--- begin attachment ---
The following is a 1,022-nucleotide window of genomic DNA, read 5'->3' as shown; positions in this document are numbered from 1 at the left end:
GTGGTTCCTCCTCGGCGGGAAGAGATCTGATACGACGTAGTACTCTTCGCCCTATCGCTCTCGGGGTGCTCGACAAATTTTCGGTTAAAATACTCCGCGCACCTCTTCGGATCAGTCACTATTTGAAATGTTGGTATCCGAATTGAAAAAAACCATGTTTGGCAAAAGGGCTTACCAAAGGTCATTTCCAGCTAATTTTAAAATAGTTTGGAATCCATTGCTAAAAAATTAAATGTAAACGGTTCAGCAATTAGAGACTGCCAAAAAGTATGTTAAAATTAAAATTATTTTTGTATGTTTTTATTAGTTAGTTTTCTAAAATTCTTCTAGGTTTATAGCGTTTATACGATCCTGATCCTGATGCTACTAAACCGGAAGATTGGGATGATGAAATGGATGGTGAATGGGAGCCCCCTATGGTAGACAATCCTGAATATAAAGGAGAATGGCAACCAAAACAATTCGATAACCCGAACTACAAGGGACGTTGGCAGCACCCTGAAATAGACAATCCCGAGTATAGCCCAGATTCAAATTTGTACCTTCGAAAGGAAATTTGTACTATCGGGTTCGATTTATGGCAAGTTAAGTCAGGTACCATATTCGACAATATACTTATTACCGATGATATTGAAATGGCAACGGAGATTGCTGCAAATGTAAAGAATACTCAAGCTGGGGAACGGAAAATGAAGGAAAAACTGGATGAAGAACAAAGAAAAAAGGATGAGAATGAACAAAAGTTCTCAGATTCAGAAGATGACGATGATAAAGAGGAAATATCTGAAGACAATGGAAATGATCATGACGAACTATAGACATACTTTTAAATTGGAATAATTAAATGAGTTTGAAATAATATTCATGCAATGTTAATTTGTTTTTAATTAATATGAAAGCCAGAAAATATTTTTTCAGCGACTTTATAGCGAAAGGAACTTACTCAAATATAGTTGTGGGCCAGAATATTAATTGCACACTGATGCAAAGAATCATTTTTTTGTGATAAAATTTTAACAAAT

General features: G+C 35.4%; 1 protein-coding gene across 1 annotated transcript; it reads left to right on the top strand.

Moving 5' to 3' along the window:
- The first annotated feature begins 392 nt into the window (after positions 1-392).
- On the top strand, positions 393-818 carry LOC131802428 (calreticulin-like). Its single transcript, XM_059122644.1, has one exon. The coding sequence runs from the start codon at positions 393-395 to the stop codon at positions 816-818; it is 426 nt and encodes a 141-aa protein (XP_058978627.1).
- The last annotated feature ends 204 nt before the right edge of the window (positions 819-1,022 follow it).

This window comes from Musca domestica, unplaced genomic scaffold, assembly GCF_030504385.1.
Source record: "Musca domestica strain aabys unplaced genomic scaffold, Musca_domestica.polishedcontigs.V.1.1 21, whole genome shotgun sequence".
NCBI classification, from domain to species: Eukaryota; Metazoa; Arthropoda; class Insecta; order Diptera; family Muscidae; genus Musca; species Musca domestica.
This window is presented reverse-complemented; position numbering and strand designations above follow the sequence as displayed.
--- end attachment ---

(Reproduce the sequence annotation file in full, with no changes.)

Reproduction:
The following is a 1,022-nucleotide window of genomic DNA, read 5'->3' as shown; positions in this document are numbered from 1 at the left end:
GTGGTTCCTCCTCGGCGGGAAGAGATCTGATACGACGTAGTACTCTTCGCCCTATCGCTCTCGGGGTGCTCGACAAATTTTCGGTTAAAATACTCCGCGCACCTCTTCGGATCAGTCACTATTTGAAATGTTGGTATCCGAATTGAAAAAAACCATGTTTGGCAAAAGGGCTTACCAAAGGTCATTTCCAGCTAATTTTAAAATAGTTTGGAATCCATTGCTAAAAAATTAAATGTAAACGGTTCAGCAATTAGAGACTGCCAAAAAGTATGTTAAAATTAAAATTATTTTTGTATGTTTTTATTAGTTAGTTTTCTAAAATTCTTCTAGGTTTATAGCGTTTATACGATCCTGATCCTGATGCTACTAAACCGGAAGATTGGGATGATGAAATGGATGGTGAATGGGAGCCCCCTATGGTAGACAATCCTGAATATAAAGGAGAATGGCAACCAAAACAATTCGATAACCCGAACTACAAGGGACGTTGGCAGCACCCTGAAATAGACAATCCCGAGTATAGCCCAGATTCAAATTTGTACCTTCGAAAGGAAATTTGTACTATCGGGTTCGATTTATGGCAAGTTAAGTCAGGTACCATATTCGACAATATACTTATTACCGATGATATTGAAATGGCAACGGAGATTGCTGCAAATGTAAAGAATACTCAAGCTGGGGAACGGAAAATGAAGGAAAAACTGGATGAAGAACAAAGAAAAAAGGATGAGAATGAACAAAAGTTCTCAGATTCAGAAGATGACGATGATAAAGAGGAAATATCTGAAGACAATGGAAATGATCATGACGAACTATAGACATACTTTTAAATTGGAATAATTAAATGAGTTTGAAATAATATTCATGCAATGTTAATTTGTTTTTAATTAATATGAAAGCCAGAAAATATTTTTTCAGCGACTTTATAGCGAAAGGAACTTACTCAAATATAGTTGTGGGCCAGAATATTAATTGCACACTGATGCAAAGAATCATTTTTTTGTGATAAAATTTTAACAAAT

General features: G+C 35.4%; 1 protein-coding gene across 1 annotated transcript; it reads left to right on the top strand.

Moving 5' to 3' along the window:
- The first annotated feature begins 392 nt into the window (after positions 1-392).
- On the top strand, positions 393-818 carry LOC131802428 (calreticulin-like). Its single transcript, XM_059122644.1, has one exon. The coding sequence runs from the start codon at positions 393-395 to the stop codon at positions 816-818; it is 426 nt and encodes a 141-aa protein (XP_058978627.1).
- The last annotated feature ends 204 nt before the right edge of the window (positions 819-1,022 follow it).

This window comes from Musca domestica, unplaced genomic scaffold, assembly GCF_030504385.1.
Source record: "Musca domestica strain aabys unplaced genomic scaffold, Musca_domestica.polishedcontigs.V.1.1 21, whole genome shotgun sequence".
NCBI classification, from domain to species: Eukaryota; Metazoa; Arthropoda; class Insecta; order Diptera; family Muscidae; genus Musca; species Musca domestica.
This window is presented reverse-complemented; position numbering and strand designations above follow the sequence as displayed.